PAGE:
The Yugoslav war crimes tribunal acquitted former Bosnian Serb leader Radovan Karadzic on Thursday of one of the two genocide charges he faces at the halfway stage of his long-running trial.
While the dismissal of the genocide charge was a setback for prosecutors, judges upheld 10 more charges, including a genocide count covering Mr. Karadzic’s alleged involvement in the 1995 Srebrenica massacre of 8,000 Muslim men and boys.
Judges said prosecutors did not present enough evidence to support the genocide count covering mass killings, expulsions and persecution by Serb forces of Muslims and Croats from Bosnian towns early in the country’s 1992-95 war.
Presiding Judge Oh-Gon Kwon said there was not enough evidence to “be capable of supporting a conviction of genocide in the municipalities.”
Prosecutors finished presenting their evidence in May and earlier this month Mr. Karadzic asked judges to dismiss all 11 counts against him, saying prosecutors had failed to prove them.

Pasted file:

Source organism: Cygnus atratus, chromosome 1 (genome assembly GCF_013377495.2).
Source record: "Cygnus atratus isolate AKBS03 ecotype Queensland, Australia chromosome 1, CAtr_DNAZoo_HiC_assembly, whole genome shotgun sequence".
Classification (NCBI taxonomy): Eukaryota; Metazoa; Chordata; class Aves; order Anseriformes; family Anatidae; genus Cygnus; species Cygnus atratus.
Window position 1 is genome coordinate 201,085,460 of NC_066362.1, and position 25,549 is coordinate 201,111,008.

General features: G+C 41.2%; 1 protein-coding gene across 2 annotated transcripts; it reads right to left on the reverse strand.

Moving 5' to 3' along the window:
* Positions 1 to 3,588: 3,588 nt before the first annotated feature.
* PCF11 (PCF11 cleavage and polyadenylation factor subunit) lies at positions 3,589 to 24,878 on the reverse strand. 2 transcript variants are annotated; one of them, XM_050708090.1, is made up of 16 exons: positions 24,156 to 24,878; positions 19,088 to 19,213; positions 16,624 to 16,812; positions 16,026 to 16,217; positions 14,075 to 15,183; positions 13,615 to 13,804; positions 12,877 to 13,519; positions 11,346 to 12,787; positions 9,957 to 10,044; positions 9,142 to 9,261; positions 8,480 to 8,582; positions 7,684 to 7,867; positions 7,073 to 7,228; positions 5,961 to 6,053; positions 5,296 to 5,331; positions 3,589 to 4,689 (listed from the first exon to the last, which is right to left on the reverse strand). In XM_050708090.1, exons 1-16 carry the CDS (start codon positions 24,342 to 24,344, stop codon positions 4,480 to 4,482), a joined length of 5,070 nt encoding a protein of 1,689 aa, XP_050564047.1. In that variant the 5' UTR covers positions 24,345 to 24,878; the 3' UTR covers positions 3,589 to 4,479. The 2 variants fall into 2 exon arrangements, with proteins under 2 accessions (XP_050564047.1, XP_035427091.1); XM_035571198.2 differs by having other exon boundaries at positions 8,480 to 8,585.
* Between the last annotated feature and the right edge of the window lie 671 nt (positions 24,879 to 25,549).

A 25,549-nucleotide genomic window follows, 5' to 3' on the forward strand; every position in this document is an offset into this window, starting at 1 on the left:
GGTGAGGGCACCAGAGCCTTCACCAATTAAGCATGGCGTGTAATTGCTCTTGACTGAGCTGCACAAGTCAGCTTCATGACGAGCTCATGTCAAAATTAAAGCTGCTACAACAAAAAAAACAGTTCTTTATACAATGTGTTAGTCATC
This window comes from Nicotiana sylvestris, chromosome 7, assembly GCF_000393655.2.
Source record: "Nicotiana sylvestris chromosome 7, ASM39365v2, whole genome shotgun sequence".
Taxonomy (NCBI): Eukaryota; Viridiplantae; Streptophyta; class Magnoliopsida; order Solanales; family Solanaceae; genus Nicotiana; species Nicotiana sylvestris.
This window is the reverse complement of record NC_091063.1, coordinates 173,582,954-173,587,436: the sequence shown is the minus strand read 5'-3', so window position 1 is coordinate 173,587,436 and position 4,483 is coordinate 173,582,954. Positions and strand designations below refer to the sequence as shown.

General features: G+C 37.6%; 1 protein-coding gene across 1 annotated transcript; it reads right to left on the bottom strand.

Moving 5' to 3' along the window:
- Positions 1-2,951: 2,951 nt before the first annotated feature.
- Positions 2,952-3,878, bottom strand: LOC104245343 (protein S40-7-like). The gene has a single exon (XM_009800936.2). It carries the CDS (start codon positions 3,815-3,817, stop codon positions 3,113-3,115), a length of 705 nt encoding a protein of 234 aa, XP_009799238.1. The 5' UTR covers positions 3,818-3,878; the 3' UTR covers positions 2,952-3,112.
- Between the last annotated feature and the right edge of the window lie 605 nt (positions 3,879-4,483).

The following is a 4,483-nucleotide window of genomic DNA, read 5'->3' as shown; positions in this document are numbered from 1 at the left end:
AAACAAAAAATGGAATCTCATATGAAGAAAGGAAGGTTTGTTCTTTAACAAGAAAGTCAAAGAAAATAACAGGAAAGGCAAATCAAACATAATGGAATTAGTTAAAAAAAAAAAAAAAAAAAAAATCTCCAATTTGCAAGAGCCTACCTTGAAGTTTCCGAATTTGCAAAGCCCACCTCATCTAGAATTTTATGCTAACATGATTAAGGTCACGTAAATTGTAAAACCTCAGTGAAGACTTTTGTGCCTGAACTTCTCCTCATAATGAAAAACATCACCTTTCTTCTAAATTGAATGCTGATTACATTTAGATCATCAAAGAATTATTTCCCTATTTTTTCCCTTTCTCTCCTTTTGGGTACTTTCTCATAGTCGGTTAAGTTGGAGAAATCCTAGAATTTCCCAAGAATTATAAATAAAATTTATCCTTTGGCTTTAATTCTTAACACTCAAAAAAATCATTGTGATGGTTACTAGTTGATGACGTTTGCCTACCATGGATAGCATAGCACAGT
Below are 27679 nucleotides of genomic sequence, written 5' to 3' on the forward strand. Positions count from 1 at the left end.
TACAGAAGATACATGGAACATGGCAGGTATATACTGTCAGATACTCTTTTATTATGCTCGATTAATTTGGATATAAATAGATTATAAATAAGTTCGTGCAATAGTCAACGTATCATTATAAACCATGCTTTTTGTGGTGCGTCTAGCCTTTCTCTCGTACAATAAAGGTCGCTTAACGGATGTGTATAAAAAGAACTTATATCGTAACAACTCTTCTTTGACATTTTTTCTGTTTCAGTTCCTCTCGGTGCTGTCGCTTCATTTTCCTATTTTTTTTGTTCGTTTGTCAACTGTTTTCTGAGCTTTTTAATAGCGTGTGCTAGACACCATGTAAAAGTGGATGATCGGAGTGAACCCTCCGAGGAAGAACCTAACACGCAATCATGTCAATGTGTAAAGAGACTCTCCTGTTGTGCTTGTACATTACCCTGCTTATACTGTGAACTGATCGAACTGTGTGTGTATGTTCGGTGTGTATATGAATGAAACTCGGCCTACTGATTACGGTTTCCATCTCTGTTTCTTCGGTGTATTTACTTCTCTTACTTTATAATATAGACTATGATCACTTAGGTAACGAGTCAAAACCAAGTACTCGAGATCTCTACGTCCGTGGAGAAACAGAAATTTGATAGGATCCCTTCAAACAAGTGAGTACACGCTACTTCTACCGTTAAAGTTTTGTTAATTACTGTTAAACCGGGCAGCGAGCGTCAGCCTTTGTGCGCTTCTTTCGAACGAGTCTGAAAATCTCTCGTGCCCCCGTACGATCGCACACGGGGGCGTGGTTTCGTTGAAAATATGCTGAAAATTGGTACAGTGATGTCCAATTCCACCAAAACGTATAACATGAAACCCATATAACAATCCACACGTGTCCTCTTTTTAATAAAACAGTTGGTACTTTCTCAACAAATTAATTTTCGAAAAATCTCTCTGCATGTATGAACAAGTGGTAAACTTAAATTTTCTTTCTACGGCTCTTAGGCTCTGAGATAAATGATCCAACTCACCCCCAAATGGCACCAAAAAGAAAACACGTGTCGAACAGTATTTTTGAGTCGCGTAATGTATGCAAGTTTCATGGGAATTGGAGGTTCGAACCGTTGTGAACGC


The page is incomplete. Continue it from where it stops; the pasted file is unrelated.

The court has repeatedly ruled that the massacre in Srebrenica was genocide, but has never convicted any suspect of genocide for the campaign of killings in Bosnian towns and villages at the outset of the war.
Mr. Karadzic was arrested in 2008, 13 years after he was first indicted on charges of masterminding Serb atrocities during Bosnia’s 1992-95 war, which left 100,000 dead. His trial started in 2009.